A SON who “abused the love and trust” of his mother by setting up five catalogue company accounts on her computer without her knowledge has appeared before a court.
David Wiley, who lives in Prospect Walk with his heavily pregnant partner and two children, used his retained key to enter his mother’s home over several months.
While his mother was out he used her computer and password to set up the accounts and order £3,600 worth of goods.
Wiley, 31, would then return the day after placing an order and take collection of the ordered goods.
His dishonesty has forged a wedge between mother and son, especially after despite promising to put matters right she had had to settle £1,679 worth of Wiley’s debt.
The agency worker appeared before York Crown Court for sentencing, having previously admitted five charges of fraud.
Nathan Moxon, prosecuting, told the court that the offending started in November 2010 and despite being caught out by his mother towards the end of that month and promising to pay off the accounts, Wiley continued ordering goods until, in October last year, she had had enough and called in the police.
Wiley, who has since made some payments, was said to have a previous record of domestic violence.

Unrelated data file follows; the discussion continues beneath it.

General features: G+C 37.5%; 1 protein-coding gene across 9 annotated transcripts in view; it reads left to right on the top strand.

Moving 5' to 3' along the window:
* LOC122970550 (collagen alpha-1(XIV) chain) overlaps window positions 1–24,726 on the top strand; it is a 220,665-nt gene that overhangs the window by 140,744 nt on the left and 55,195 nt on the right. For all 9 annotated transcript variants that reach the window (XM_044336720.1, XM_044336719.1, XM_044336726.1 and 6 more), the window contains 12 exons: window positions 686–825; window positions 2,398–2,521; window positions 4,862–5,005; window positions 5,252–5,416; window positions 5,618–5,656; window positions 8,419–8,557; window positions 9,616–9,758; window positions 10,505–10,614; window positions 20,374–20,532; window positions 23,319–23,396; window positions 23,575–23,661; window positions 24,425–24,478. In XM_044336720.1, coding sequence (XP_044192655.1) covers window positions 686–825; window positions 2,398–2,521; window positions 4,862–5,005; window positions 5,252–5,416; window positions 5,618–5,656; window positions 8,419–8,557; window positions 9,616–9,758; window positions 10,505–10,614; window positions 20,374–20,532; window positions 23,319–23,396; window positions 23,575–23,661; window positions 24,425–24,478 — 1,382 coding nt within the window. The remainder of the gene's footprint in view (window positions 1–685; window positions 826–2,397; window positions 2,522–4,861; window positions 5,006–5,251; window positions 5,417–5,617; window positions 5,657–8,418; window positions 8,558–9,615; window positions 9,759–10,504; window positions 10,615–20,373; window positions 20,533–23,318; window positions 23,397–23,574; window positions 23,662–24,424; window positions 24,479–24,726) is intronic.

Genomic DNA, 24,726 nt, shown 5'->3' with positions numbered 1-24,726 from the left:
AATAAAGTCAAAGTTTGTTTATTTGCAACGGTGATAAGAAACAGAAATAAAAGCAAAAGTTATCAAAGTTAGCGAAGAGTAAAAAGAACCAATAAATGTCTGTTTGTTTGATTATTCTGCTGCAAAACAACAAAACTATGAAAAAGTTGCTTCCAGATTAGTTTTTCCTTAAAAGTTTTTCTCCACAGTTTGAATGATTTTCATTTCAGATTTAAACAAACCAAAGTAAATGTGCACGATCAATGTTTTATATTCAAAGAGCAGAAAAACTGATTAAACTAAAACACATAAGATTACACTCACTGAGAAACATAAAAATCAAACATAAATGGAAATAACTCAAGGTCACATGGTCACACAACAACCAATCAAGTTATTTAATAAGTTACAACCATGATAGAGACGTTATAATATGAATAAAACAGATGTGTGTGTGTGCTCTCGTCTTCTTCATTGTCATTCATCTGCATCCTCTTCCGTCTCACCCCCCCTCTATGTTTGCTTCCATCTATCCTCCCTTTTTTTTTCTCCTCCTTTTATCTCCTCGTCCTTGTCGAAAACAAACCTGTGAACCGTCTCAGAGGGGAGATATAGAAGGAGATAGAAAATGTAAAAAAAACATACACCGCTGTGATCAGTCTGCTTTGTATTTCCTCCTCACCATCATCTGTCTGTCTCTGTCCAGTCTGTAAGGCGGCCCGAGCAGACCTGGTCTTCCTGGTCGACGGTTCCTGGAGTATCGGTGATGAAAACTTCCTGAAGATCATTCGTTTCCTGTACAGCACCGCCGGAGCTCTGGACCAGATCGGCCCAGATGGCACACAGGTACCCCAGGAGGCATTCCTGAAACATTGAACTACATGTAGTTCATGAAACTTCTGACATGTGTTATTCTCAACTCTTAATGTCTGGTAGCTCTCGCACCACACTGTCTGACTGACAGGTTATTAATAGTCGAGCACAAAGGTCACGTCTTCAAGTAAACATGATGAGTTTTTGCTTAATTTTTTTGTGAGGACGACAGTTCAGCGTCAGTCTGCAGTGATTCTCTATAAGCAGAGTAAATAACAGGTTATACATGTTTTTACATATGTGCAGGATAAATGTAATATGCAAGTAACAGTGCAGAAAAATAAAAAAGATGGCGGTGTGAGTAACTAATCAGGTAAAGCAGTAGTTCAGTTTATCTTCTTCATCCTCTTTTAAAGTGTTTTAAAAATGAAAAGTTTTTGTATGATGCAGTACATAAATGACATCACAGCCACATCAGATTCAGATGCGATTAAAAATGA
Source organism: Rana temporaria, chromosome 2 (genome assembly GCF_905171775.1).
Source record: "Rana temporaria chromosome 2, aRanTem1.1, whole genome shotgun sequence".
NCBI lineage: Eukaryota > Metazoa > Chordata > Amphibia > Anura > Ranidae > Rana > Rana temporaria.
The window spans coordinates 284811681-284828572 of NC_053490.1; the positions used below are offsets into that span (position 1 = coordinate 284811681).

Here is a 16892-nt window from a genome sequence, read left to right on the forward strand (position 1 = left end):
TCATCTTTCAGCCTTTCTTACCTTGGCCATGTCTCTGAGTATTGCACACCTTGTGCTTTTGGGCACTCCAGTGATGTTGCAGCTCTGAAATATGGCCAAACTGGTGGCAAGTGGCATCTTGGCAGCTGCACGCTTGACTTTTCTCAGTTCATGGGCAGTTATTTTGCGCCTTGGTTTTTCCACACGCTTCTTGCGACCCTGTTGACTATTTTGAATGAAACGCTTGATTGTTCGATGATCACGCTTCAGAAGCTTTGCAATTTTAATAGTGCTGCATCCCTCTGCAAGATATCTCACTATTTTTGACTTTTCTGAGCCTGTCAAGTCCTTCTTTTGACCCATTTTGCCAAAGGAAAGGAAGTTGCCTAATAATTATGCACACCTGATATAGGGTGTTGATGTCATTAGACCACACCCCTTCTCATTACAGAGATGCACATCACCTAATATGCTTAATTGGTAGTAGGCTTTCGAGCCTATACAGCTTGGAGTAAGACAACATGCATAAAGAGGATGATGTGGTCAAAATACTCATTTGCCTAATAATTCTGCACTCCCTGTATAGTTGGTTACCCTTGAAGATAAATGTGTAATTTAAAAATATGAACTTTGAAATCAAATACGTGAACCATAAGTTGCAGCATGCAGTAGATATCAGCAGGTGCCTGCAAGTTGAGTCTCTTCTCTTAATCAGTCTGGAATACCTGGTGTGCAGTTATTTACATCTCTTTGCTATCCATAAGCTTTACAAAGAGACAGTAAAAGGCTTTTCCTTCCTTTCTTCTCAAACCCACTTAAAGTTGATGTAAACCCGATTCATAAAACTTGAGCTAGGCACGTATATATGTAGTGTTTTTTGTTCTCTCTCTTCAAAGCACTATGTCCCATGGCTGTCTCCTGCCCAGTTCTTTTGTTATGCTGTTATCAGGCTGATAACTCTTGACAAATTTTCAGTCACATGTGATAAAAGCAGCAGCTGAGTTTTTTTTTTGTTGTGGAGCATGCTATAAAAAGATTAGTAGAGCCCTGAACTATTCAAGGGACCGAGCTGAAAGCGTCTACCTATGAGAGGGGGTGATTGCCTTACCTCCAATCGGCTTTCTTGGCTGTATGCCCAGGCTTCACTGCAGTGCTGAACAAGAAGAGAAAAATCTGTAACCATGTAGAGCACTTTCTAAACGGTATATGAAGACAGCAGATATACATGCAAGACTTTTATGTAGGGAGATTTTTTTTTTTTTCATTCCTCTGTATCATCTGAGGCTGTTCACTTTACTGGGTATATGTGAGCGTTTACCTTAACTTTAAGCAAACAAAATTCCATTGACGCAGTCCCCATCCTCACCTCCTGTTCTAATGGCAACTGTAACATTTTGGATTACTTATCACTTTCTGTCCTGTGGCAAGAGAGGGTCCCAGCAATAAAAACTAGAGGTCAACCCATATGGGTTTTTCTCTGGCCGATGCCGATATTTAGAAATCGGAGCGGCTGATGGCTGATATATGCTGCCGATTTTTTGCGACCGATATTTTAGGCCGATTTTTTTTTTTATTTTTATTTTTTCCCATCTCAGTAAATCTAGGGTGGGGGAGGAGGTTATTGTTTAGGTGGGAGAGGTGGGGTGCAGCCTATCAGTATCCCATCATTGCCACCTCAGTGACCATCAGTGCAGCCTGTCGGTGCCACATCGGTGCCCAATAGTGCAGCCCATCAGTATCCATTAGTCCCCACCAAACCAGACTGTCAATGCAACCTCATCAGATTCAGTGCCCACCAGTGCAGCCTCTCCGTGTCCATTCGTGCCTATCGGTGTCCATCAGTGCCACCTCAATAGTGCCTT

Glenn Parsons, mitigating, said that his offending had been brought home to him because court proceedings had brought him before a crown court.
Adding that Wiley never expected that things would go as far as criminal proceedings, Mr Parsons said that his client wanted to reimburse his mother and resume their relationship, particularly with a third grandchild being due in June.
Passing sentence, Judge Guy Kearl QC said that Wiley’s offending was “despicable” and that he had “abused the love and trust of his mother”.
Adding that the offences crossed the custody threshold, the judge said that the best way forward was for the defendant’s mother to be repaid and for the family relationship to be repaired.
Wiley was sentenced to nine months imprisonment, suspended for two years, and ordered to complete 150 hours of unpaid work.
He was also ordered to repay his mother a total of £1,679.74.